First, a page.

The Root of the Wind is Water
Wind shreds the clouds,
tears them across the horizon.
Gone the peachy glow of dawn,
and now waves crest and foam,
roar their trouble to the shore,
salt crusting the seaweed
tangled on shingle. Fleeting glimpse
of a gull’s carcass dragging the sand
before the tide tugs her out once more.
Ridges of rock appear and disappear
Days like this,
no others on the strand,
I remember how small I am,
how unlikely to matter to this wildness
raging before me. Here I learn
to be alone, to know the world will keep
going without me. But my bone
and muscle grasp, grip the ledge
where I stand – doused by spume,
uncaring of time, a mess of kelp wrapped
around my feet. I belong, I belong –
my shouts carry out to sea.
Memory Knows the Place
Salt-soaked air and sullen clouds
press against the horizon, my skin.
A meager light slips through sea-spray and rain,
wet patina over rock and pier.
Driftwood, shells gild the sand.
Solitude fine when I left the house,
here I am remembering those last days –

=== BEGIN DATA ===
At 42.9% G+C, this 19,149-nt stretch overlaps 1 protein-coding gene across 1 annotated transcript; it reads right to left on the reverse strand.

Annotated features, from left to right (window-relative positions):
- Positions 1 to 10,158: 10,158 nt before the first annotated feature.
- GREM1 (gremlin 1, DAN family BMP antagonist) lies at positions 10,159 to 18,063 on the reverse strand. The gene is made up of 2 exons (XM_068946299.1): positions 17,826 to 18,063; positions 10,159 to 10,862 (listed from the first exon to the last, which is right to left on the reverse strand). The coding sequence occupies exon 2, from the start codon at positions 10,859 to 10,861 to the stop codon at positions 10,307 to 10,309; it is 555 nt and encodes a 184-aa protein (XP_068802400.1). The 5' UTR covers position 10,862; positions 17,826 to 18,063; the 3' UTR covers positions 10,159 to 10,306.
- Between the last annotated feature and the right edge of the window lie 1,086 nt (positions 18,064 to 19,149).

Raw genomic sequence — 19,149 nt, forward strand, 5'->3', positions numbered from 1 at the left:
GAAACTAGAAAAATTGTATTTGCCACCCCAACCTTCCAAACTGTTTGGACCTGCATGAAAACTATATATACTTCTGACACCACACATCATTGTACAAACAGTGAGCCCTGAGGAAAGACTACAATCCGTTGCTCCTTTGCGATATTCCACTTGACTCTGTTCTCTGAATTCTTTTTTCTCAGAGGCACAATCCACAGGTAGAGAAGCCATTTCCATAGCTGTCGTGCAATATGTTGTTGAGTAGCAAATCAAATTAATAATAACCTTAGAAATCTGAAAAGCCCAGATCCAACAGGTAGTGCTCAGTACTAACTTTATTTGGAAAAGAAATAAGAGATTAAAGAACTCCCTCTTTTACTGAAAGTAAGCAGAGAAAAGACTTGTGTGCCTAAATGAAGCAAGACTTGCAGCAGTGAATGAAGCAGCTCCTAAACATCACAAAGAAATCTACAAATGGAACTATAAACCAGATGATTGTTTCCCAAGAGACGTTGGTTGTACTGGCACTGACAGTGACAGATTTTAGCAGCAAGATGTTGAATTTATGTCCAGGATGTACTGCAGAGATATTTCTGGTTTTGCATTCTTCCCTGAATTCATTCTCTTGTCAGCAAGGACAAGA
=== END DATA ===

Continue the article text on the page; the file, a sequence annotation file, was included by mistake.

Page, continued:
the ones I thought were our healing
but you were snipping, severing.
We walked a foreign shore, perfume of a damp sea
day tickling our senses. I thought we two
were one, at least mending – photos still show
the delight in my eyes. If I had looked closer
into yours, would I have noticed you
were halfway gone? Is hope naïve?
I’m no longer innocent, no longer trust
the shelter of your arms or your quick smile
that braced me on days like this –
days that promise nothing
except more of the same.
Sea mist erases the shore,
dim shadows in growing gray.
The sob of surf sounds
both hollow and close as water searches
the rocks, the sand –
the bargain with light has begun.
The dog, more nimble than I,
leads as I slip across a harvest of sea-wrack.
Curlews cry and curse from within
the cottony fog so much like a womb.
I wait, shrouded and blind,
bell buoys clanging somewhere with the tide.
Scout tongues salt off stone,
nudges driftwood until a crab scythes the air
too near his nose. Folded in this flannelled haze,
I laugh while he snuffles and skitters the sand,
barks drifting into nothing.
Sunlight seeps through mist,
seeds of water charming the air
in a fading dance as dunes, seagrass,
docks sculpt the horizon –
rumors of the world taking shape once more.
KB Ballentine’s seventh collection, Edge of the Echo, was released May 2021 with Iris Press. Her earlier books can be found with Blue Light Press, Middle Creek Publishing, and Celtic Cat Publishing. Published in Crab Orchard Review and Haight-Ashbury Literary Journal, among others, her work also appears in anthologies including Pandemic Evolution (2021), In Plein Air (2017) and Carrying the Branch: Poets in Search of Peace (2017). Learn more at www.kbballentine.com.